17 steps to combat obesity and diabetes: ICMR-NIN 

17 steps to combat obesity and diabetes: ICMR-NIN 

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Intake of cereals should be limited to 45 per cent of the total energy, while for pulses, eggs, and flesh foods, the total energy proportion should be around 14-15 per cent. 

The Indian Council of Medical Research-National Institute of Nutrition (ICMR-NIN) — the country’s apex nutrition authority — recently updated its dietary guidelines for Indians. The guidelines, released this month after a 13-year hiatus, recommend 17 steps to meet the requirements of a balanced diet and to prevent non-communicable diseases (NCDs) like obesity and diabetes.

From “read information on food labels” to “minimise the consumption of ultra-processed foods and high-fat, high-sugar, high-salt foods” and “limit sugar intake to just five per cent of daily caloric intake”, the dietary guidelines aim to facilitate optimal nutrition for all Indians. 

In India, 56.4 percent of the disease burden is directly linked to unhealthy diet, as per ICMR-NIN. “Healthy diets and physical activity can reduce a substantial proportion of coronary heart disease and hypertension and prevent up to 80 per cent of type 2 diabetes. A significant proportion of premature deaths can be averted by following a healthy lifestyle,” the 148-page document noted. 

In India, the ICMR notes, severe forms of undernutrition such as marasmus, kwashiorkor, and keratomalacia have largely disappeared, yet subclinical manifestations of undernutrition and anemia persist as public health issues. A significant proportion of children suffer from impaired nutritional status. Concurrently, there is a rising prevalence of overweight and obesity in several states, creating a dual burden of malnutrition where both undernutrition and overweight/obesity coexist within the same communities.

Data from the Comprehensive National Nutrition Survey 2019 (CNNS) highlights that a substantial number of children exhibit early indications of NCDs and their related risk factors like diabetes and hypertension. The presence of altered metabolic biomarkers in over half of the undernourished and normal-weight children and adolescents raises significant public health concerns.

The upsurge in the consumption of highly processed foods laden with sugars and fats, coupled with reduced physical activity and limited access to diverse foods, exacerbates micronutrient deficiencies and the overweight/obesity problems, according to the ICMR. Research indicates that unhealthy, highly processed, high-fat, high-sugar, and high-salt foods have become more affordable and accessible than healthier alternatives. Aggressive advertising and marketing of these unhealthy foods through different media channels, including social media, are seen to influence dietary preferences among both children and adults.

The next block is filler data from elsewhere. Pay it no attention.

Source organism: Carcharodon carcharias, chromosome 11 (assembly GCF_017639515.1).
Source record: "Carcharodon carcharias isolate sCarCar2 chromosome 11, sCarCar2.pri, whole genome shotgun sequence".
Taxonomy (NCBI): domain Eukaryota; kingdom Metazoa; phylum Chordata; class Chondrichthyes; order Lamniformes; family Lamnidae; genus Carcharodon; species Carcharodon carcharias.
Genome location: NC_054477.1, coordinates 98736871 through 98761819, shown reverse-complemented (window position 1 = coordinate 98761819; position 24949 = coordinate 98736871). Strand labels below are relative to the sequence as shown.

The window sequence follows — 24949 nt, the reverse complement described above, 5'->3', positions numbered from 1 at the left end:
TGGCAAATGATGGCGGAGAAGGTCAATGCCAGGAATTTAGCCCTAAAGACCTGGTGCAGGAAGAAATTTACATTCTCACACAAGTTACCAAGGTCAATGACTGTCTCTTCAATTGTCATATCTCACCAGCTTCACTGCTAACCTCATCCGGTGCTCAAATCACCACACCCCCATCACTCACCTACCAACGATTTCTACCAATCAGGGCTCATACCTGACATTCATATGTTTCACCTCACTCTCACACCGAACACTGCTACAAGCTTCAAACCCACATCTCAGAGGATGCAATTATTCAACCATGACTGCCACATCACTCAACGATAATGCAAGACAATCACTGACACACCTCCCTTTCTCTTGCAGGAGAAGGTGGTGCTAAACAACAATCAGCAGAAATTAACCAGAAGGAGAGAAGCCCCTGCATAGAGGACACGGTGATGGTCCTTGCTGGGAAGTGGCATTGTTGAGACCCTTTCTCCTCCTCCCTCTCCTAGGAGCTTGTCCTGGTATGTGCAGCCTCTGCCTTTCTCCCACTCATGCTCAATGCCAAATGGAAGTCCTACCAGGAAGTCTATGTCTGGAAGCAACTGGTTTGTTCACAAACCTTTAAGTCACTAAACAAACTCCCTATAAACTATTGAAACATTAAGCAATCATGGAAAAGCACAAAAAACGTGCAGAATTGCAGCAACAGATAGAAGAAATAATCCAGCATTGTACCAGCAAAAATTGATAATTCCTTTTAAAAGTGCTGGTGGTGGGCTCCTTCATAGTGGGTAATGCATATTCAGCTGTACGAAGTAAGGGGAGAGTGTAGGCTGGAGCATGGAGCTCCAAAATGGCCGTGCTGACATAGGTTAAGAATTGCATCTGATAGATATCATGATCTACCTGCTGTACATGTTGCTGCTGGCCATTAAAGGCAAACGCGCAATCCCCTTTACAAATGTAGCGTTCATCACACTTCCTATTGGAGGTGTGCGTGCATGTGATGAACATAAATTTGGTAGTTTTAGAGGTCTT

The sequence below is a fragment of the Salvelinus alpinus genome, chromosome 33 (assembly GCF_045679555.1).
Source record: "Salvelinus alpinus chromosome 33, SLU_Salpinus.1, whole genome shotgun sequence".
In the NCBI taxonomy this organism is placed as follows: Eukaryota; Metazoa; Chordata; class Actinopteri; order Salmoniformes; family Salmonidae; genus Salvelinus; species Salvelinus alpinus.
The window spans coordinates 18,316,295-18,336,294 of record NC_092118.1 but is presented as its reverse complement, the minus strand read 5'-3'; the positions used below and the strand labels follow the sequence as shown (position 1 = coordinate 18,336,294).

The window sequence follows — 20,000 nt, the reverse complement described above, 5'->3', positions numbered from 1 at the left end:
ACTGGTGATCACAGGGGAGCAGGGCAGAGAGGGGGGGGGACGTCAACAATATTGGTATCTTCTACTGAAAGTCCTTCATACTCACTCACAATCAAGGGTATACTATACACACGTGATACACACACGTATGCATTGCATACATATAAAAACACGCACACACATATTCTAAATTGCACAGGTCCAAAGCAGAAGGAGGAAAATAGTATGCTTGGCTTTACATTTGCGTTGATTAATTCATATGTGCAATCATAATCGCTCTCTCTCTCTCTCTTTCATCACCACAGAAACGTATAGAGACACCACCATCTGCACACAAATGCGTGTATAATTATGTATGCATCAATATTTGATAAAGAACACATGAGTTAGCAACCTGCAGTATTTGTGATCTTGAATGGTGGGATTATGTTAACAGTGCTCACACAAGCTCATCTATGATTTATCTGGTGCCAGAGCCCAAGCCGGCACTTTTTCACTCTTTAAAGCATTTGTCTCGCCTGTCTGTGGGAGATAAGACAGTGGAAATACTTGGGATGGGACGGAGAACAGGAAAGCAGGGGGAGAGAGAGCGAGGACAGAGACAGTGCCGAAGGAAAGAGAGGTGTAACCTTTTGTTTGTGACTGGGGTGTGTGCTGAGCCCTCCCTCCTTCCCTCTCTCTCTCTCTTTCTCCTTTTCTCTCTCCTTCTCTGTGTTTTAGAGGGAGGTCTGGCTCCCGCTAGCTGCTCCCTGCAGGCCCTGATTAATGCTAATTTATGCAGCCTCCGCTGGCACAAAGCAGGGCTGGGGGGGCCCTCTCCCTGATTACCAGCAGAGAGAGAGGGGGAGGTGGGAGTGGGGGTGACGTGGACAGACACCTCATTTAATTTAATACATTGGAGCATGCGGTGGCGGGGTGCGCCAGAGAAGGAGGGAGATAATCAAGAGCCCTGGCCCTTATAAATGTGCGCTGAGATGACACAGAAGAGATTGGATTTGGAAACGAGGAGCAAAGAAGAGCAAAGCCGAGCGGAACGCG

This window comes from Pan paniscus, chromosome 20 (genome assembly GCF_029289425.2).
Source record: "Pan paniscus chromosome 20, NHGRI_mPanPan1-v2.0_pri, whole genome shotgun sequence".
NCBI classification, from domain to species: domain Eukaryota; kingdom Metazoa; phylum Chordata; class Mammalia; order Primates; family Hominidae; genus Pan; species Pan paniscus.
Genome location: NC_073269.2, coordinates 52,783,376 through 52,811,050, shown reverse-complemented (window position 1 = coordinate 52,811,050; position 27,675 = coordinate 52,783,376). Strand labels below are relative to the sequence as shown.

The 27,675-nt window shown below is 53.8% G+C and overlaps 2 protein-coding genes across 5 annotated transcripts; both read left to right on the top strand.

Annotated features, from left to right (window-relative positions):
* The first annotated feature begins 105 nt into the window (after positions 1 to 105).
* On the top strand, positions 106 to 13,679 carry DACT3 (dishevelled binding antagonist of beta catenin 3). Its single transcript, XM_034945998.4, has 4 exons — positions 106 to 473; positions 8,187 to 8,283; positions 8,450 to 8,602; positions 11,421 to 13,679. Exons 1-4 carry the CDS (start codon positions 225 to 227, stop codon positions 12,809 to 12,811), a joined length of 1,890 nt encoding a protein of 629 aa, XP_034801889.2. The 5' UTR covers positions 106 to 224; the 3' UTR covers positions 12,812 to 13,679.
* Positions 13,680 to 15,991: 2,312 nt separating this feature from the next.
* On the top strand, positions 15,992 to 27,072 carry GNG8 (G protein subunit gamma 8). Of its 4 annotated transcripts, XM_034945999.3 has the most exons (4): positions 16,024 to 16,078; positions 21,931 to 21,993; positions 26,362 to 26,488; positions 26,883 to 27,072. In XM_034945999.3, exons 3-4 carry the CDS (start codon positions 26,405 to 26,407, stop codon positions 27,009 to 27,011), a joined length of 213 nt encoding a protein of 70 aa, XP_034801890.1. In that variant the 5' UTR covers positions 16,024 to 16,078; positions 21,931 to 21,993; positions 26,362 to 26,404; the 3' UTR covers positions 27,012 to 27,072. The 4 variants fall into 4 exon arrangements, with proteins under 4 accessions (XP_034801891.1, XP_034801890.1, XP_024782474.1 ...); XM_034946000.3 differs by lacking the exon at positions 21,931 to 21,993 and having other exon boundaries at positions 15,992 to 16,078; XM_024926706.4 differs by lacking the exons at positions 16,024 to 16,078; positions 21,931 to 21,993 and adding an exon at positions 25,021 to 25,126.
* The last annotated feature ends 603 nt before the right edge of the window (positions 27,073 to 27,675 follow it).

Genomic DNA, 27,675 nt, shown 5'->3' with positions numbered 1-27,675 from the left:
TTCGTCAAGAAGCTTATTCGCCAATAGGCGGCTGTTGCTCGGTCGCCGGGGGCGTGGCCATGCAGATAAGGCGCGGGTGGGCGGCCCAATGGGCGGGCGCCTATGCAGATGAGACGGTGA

The ICMR-NIN's ‘My Plate for the Day’ recommends sourcing macronutrients and micronutrients from a minimum of eight food groups, with vegetables, fruits, leafy vegetables, roots, and tubers forming essentially half of the plate of recommended foods per day. The other major portion is occupied by cereals and millets, followed by pulses, flesh foods, eggs, nuts, oilseeds, and milk/curd. Intake of cereals should be limited to 45 per cent of the total energy, while for pulses, eggs, and flesh foods, the total energy proportion should be around 14-15 per cent; total fat intake should be less than or equal to 30 per cent energy, while nuts, oilseeds, milk, and milk products should contribute to 8-10 per cent of total energy per day, respectively.

However, in a large segment of the country’s population, the intake of micronutrient-dense foods (whole grains, pulses, beans, nuts, fresh vegetables, fruits, etc) is found to be lower than the recommended levels, whereas the intake of refined cereals is found to be higher. As per the data, cereals contribute to 50-70 per cent of total energy per day. Pulses, meat, poultry, and fish together contribute to six-nine per cent of the total energy per day, as against the recommended intake level of 14 per cent of total energy from these foods.

Low intake of essential nutrients can disrupt metabolism and increase the risk of insulin resistance and associated disorders from a young age. The most logical, sustainable, and long-term solution to all forms of malnutrition is ensuring the availability, accessibility, and affordability of nutrient-rich food, while promoting the consumption of diverse foods from various food groups.